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US to China: drop dead, we get our jobs back. China’s richest man to US: here, have 1 million masks & Covid-19 test kits

Helen Buyniski
Helen Buyniski

is an American journalist and political commentator at RT. Follow her on Twitter @velocirapture23

is an American journalist and political commentator at RT. Follow her on Twitter @velocirapture23

US to China: drop dead, we get our jobs back. China’s richest man to US: here, have 1 million masks & Covid-19 test kits
Chinese billionaire Jack Ma has in one fell swoop seemingly forgiven the US for its treatment of China in the dark days of its coronavirus epidemic and one-upped the capitalist system with a donation of much-needed supplies.

The Alibaba billionaire announced a donation of 1 million face masks and 500,000 coronavirus test kits on Friday, releasing a statement calling for “all humankind” to work together to fight the recently-declared pandemic. Signing off with “united we stand, divided we fall,” Ma managed to make the US government, which all but congratulated itself on the increased business opportunities presented by thousands of Chinese drowning in their own phlegm, look like bumbling (and cruel) idiots.

The e-commerce mogul’s statement was all sweetness and light, wrapped around what could be perceived as a dig at Washington’s preparedness: “Hopefully, these supplies can help some people in the US.”

The contrast between Ma’s gift and the US’ response to China sinking into coronavirus-flavored hell months ago could not be more stark. US Commerce Secretary Wilbur Ross all but danced on Beijing’s grave, predicting that the virus would “help accelerate the return of jobs to North America,” and while President Donald Trump himself offered praise of President Xi Jinping’s containment efforts, it was accompanied by little more than closing US airports to flights from China and the equivalent of a “good luck.”

Now that the shoe is on the other foot, the kits and supplies couldn’t come at a better time. The White House signed $8.3 billion in emergency aid into law earlier this week to fight the coronavirus, and an emergency declaration on Friday freed up $50 billion more for disaster response, but Americans nationwide have reported difficulties accessing testing, on top of concern over the mixed messages coming from healthcare authorities and the Trump administration.

Health and Human Services secretary Alex Azar has admitted his agency has no way to track the number of Americans who have been tested for coronavirus - let alone who have tested positive - but bragged earlier this week about having a “surplus” of coronavirus testing kits awaiting order. CDC officials, however, have admitted the agency lacks the equipment needed to properly respond to the epidemic, and scrambled to get the testing right after an initial round of kits proved defective. The development of testing was further slowed by the CDC’s insistence on developing its own test rather than using that of the World Health Organization. State authorities report tests being shipped incomplete and therefore unusable. While Ma has made similar donations to Europe, Japan, South Korea, and other coronavirus-stricken parts of the world, the US healthcare system is rapidly proving to be the least able to deal with the crisis.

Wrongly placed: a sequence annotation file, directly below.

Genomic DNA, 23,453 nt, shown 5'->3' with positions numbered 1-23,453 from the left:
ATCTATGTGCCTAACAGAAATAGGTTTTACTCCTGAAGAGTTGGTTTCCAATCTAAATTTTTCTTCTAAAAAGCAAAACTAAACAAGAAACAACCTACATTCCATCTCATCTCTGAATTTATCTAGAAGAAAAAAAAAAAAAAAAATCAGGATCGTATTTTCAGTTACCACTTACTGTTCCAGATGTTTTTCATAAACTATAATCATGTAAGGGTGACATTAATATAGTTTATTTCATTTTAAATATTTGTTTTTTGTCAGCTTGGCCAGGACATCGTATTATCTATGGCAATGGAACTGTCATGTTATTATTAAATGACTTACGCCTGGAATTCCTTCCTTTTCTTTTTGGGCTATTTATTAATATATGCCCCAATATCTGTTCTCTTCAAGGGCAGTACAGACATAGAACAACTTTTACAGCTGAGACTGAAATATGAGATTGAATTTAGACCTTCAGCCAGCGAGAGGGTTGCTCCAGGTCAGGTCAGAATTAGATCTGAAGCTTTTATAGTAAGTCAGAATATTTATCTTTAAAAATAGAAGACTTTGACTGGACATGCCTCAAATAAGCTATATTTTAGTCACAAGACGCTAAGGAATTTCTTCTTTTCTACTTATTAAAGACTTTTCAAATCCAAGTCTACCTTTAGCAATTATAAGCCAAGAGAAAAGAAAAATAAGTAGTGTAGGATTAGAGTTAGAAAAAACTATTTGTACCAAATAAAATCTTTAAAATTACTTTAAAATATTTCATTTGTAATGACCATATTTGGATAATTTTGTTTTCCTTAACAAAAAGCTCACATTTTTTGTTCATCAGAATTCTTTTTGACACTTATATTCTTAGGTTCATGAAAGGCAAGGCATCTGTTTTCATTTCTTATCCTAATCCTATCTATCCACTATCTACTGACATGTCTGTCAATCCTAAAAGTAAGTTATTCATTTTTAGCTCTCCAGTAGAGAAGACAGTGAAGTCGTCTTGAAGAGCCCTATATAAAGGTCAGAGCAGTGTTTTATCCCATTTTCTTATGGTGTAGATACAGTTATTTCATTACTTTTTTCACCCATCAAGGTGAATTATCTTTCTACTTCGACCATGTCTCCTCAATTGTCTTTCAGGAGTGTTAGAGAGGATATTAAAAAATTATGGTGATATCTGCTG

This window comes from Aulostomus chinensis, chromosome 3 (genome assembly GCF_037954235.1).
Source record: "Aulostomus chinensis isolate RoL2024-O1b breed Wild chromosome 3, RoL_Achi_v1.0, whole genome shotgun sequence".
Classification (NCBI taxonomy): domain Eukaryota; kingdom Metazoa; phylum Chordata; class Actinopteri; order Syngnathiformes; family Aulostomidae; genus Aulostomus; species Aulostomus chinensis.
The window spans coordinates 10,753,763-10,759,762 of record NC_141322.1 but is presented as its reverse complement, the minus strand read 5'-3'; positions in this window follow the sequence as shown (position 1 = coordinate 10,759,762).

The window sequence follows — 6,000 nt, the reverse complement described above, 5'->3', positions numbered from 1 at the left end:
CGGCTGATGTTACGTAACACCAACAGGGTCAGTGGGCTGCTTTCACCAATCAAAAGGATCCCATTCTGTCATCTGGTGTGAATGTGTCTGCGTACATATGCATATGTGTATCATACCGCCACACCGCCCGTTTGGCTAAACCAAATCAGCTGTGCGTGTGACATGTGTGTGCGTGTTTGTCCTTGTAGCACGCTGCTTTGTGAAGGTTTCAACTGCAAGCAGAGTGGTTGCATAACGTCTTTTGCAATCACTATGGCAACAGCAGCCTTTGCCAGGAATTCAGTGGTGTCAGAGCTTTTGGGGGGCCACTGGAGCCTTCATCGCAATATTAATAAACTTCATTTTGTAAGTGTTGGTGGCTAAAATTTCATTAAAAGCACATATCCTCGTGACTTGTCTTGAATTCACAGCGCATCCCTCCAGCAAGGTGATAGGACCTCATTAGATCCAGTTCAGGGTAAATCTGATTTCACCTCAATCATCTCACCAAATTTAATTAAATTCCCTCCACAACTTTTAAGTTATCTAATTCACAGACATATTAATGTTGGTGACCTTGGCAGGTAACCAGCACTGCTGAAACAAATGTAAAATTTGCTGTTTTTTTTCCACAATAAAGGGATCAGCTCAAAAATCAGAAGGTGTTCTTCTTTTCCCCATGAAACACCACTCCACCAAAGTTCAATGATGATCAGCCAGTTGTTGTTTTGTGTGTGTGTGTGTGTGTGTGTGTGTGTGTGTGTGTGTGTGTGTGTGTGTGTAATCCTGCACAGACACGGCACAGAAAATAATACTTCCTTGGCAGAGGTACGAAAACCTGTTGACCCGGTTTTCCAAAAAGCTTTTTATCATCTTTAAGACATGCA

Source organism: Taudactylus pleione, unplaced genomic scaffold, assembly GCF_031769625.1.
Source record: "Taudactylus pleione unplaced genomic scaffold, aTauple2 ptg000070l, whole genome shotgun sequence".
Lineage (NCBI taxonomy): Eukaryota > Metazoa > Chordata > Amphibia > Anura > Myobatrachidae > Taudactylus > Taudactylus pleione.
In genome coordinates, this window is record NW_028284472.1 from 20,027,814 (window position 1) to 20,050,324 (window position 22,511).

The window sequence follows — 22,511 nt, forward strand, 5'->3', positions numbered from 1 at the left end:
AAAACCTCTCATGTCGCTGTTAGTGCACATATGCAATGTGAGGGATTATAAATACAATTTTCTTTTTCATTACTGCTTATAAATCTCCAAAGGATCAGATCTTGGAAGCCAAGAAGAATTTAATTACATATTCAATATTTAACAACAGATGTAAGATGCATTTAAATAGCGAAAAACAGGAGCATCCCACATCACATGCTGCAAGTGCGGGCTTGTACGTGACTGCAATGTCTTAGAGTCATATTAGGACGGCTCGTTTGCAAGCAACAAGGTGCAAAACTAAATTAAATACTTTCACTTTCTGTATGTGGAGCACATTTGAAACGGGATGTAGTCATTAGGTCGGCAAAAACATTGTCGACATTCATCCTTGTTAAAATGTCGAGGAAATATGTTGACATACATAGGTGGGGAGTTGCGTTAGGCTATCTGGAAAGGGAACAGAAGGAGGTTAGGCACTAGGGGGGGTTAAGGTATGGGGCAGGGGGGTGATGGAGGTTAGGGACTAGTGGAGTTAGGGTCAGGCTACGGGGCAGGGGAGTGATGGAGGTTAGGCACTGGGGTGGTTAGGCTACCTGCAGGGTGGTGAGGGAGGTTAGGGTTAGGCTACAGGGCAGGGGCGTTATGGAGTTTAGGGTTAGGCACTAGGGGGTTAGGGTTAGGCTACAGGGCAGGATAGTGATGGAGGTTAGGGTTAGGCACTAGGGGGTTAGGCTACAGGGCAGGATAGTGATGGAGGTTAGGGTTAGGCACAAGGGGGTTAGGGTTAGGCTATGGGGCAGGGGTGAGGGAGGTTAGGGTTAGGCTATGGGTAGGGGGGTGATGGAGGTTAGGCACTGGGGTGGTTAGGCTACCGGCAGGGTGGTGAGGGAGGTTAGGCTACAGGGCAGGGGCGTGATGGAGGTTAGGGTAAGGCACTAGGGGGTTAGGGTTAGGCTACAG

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The Trump administration has kept up its China-bashing even as the number of new Covid-19 cases in that country has dropped off. National security adviser Robert O’Brien complained earlier this week that “we could have dramatically curtailed” the epidemic if it weren’t for China supposedly dragging its feet going public, though he could only cite “open-source reporting from Chinese nationals” to back up his assertion that China’s response had cost the world two months’ prep time. Secretary of State Mike Pompeo and others have repeatedly referred to “the Wuhan virus,” while Arkansas Senator Tom Cotton went even further down the blame-China rabbit hole, insisting the disease escaped from a high-security bio-research laboratory in Wuhan.

Trump himself at least spread the blame for the “foreign virus” around a bit, criticizing the “fake news media” for hyping Covid-19 and his predecessor Barack Obama for hampering the US response by tying up the CDC in “red tape.” But he has fueled concern in his own way by repeatedly downplaying the seriousness of the virus while fretting over the cratering stock market, all but advising sick Americans to keep a stiff upper lip while trotting out a series of potential economic band-aids for the gaping wounds on Wall Street (including a bailout of the tanking shale oil industry even his own party has slammed as irresponsible).

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Perhaps unsurprisingly amid such chaos, the Trump administration has not issued an official response to Ma’s gift - though in their defense, the State Department was probably too busy summoning the Chinese ambassador to chew him out over the foreign ministry spokesman’s tweeting to notice. 

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The statements, views and opinions expressed in this column are solely those of the author and do not necessarily represent those of RT.

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